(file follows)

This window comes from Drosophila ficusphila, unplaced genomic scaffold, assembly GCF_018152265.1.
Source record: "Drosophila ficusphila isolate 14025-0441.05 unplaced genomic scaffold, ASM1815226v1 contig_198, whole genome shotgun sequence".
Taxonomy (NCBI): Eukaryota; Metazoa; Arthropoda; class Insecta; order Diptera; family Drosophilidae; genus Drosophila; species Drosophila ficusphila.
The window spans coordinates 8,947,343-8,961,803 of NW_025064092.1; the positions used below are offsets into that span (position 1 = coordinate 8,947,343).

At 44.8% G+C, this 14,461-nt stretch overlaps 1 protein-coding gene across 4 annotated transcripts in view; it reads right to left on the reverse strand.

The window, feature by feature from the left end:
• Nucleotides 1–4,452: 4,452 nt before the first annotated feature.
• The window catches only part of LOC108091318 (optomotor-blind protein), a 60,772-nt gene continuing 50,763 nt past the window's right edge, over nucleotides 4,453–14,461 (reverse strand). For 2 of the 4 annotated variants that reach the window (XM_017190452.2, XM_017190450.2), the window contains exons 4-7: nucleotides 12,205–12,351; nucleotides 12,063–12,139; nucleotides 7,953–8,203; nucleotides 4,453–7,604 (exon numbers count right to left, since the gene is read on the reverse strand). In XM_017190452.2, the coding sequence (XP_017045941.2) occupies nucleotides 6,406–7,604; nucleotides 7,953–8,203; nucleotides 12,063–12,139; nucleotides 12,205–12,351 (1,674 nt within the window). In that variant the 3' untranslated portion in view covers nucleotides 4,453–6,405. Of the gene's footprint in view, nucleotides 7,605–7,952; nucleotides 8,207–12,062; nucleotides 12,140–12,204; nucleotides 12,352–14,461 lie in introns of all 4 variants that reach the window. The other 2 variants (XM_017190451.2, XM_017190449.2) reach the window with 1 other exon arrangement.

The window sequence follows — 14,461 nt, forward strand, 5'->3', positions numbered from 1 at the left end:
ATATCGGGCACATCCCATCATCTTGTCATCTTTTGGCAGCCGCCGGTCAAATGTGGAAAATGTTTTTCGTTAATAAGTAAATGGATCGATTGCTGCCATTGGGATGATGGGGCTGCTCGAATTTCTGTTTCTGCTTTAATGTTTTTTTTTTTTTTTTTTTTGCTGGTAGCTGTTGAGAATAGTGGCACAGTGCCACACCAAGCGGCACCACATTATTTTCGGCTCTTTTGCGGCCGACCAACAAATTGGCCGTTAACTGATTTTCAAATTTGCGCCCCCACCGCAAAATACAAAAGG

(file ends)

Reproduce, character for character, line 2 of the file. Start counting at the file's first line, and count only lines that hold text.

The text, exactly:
Source record: "Drosophila ficusphila isolate 14025-0441.05 unplaced genomic scaffold, ASM1815226v1 contig_198, whole genome shotgun sequence".